Loving the losers
How does a person continue to follow sports when it seems that at every turn hides another loss?
It begins to wear on you. It’s true. This Dolphins season has been less than savory. After starting out 0-5, the Dolphins are causing must of us who root for the team – for whatever inexplainable reason – to give up hope.
And not just for this yea. The future looks bleak too. With a defense that averages 52 years of age and one of the worst offenses in the history of football, there’s really nowhere to go but up.
Unfortunately, we can’t help but think “up” is a long ways away. We’re not floating close to the ceiling here, fighting to break through. We’re in the floorboards, a tell-tale heart just scratching to make it above the floor again.
The funny thing is that, after a while, you begin to embrace losing. I’ll forever root for the teal and orange, no matter how outdated their uniforms look and how many quarterbacks it takes to get a win, but I find myself rooting for losses, cheering for the difficulty of defeat instead of screaming for a win. The Dolphins are the only team to go undefeated throughout a season. Could it be that, 36 years later, we could see another unheard of feat – the totally defeated season?
The extremes are easy to root for. There’s a gamers high that is often associated with winning. It permeates all of sports – an aggressive loss of inhibition that causes fans to lose touch with reality and claim their squad the greatest. And at the opposite end, there’s a feeling of release. The games ultimately don’t matter – the stress of backing your team is dropped, and you can be a lovable loser, pitied by your friends and understood by your opponents.
Winning is stressful. It’s hard on fans. Losing, however, is expected. It’s easy. It’s relaxing to settle, so settle we must.
No – the real difficulty is being right in the middle – the .500 club, the win one, lose one (or even worse – win six, lose six) territory. This the territory of the Minnesota Twins. And this is the territory of my beloved Pacers – a team that has settled into mediocrity after several years of contending. Now, they’re an also ran – too good to get a decent lottery pick, but too bad to ever even sniff the playoffs.
So it’s odd to find myself torn between rooting for wins and rooting for losses. The Pacers are as vanilla as you can get – a boring team with a new coach in a lame division. They’re already matched up against two Eastern Conference powerhouses – the only two remaining, actually: Detroit and Cleveland. They have little chance of making a splash.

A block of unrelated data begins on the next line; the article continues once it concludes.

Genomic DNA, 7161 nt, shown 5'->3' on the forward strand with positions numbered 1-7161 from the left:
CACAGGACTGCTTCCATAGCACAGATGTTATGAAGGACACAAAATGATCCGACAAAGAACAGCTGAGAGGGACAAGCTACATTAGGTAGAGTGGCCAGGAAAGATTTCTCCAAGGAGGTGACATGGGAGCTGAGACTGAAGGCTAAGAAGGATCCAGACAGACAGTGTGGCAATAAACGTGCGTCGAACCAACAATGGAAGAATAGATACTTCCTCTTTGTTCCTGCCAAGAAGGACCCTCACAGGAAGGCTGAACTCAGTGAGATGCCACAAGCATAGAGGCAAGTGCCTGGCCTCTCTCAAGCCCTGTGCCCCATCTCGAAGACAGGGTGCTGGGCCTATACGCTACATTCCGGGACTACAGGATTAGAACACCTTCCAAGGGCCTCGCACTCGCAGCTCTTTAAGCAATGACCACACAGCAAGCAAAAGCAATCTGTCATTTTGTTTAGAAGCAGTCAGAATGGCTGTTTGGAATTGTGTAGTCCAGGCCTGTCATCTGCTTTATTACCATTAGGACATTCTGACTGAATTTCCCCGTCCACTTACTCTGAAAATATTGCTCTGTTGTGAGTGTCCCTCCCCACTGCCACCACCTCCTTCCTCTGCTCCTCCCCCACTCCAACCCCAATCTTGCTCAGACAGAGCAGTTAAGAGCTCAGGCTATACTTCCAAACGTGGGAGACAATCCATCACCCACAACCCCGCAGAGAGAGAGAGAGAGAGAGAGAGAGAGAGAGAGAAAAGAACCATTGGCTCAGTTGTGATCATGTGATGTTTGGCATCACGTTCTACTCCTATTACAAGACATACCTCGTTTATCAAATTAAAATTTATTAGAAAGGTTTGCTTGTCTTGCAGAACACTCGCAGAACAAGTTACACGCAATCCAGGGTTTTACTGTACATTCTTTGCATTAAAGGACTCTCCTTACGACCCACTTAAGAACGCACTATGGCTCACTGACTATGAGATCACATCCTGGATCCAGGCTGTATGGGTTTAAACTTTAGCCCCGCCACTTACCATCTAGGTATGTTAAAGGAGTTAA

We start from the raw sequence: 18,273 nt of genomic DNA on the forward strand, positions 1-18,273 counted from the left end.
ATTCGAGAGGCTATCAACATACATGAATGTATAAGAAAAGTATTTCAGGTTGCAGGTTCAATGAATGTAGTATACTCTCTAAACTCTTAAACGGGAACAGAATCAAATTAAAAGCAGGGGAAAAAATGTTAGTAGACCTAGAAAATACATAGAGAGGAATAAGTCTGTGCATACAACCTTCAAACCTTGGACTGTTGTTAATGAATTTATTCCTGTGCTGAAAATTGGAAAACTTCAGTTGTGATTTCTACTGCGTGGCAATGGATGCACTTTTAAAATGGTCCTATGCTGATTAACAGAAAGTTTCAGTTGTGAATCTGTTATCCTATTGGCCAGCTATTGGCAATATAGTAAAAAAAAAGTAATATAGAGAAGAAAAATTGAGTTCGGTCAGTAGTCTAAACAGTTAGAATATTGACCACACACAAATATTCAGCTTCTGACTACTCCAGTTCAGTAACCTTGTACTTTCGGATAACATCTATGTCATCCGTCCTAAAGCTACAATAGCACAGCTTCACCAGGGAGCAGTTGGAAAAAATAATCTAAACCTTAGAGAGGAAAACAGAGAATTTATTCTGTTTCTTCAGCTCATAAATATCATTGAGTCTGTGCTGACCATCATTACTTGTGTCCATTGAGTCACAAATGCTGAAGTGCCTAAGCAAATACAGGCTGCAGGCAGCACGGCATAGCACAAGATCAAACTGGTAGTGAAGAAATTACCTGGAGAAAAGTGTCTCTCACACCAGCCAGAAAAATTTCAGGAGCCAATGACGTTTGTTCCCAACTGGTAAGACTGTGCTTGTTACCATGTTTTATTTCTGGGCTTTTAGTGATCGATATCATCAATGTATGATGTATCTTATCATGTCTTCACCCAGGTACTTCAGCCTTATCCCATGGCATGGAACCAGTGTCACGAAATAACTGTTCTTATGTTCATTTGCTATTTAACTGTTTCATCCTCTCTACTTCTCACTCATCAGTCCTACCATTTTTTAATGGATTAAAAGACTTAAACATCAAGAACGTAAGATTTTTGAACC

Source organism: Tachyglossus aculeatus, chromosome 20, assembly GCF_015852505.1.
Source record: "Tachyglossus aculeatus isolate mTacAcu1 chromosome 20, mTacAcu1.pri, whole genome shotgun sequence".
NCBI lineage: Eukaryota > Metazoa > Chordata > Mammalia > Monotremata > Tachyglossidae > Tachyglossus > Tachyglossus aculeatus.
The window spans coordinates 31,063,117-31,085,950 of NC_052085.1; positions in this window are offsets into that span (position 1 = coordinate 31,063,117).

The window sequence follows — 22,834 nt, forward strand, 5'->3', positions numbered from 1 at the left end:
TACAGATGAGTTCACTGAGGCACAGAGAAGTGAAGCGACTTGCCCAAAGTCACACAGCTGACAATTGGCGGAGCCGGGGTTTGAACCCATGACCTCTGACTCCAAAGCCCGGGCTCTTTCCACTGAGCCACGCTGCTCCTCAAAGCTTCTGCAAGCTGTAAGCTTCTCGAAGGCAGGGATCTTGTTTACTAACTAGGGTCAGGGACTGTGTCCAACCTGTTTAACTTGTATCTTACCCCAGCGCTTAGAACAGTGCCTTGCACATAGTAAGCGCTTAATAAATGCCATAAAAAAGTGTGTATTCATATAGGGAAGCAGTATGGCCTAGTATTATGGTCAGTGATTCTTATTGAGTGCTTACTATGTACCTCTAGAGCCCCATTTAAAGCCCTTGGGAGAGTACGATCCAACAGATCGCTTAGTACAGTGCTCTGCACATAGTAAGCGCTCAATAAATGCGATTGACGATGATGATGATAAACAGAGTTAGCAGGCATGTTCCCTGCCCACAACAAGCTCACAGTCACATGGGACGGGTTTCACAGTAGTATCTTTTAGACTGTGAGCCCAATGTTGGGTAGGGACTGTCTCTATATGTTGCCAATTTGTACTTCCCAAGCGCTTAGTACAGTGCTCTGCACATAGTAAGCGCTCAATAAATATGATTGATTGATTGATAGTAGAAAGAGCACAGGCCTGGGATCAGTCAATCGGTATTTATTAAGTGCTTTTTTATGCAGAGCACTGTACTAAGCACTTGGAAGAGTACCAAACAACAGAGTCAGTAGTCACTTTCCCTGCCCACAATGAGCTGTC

And I’m trying hard not to give up, already, before the season starts. But, even though they won their first preseason game tonight, I can’t help it. I’m already expecting the worst.
It all started with Michael Jordan. Being a Chicago Bulls fan was easy. As a kid, I picked a team that had a chance to win the championship. And just like that, they won it. I was spoiled, thinking my team always had a chance, fooling myself that the opponents held some sort of spell over my team when I knew they had no shot.
And, when I realized what I had, I gave it away. I stopped watching sports and found myself drawn back into different teams – new favorites; no more Cardinals – now it’s the Twins; no more Bulls – now it’s the Pacers.
Those decisions have brought me heartbreak. The Pacers were very close for a while. Very close – several Conference Championships and a Finals appearance. And the Twins, well, they’ve created some amazing second half heroics in recent years.
But regardless of the surges they’d make, they would ultimately came up short, leaving me exhausted and somewhat betrayed. My lucky card never came in; my wishes never came true. The photo finish I always dreamed of is still just that – a dream.
So you’ll have to forgive me. It might be hard to watch a loser. But it beats going through the tulmultous ups and downs that accompany a mediocre team’s season – the maybes and the could haves and the almosts.
It’s easier to just accept loss. At least the only place my expectations can go is straight up.
Straight from the basement to the floor.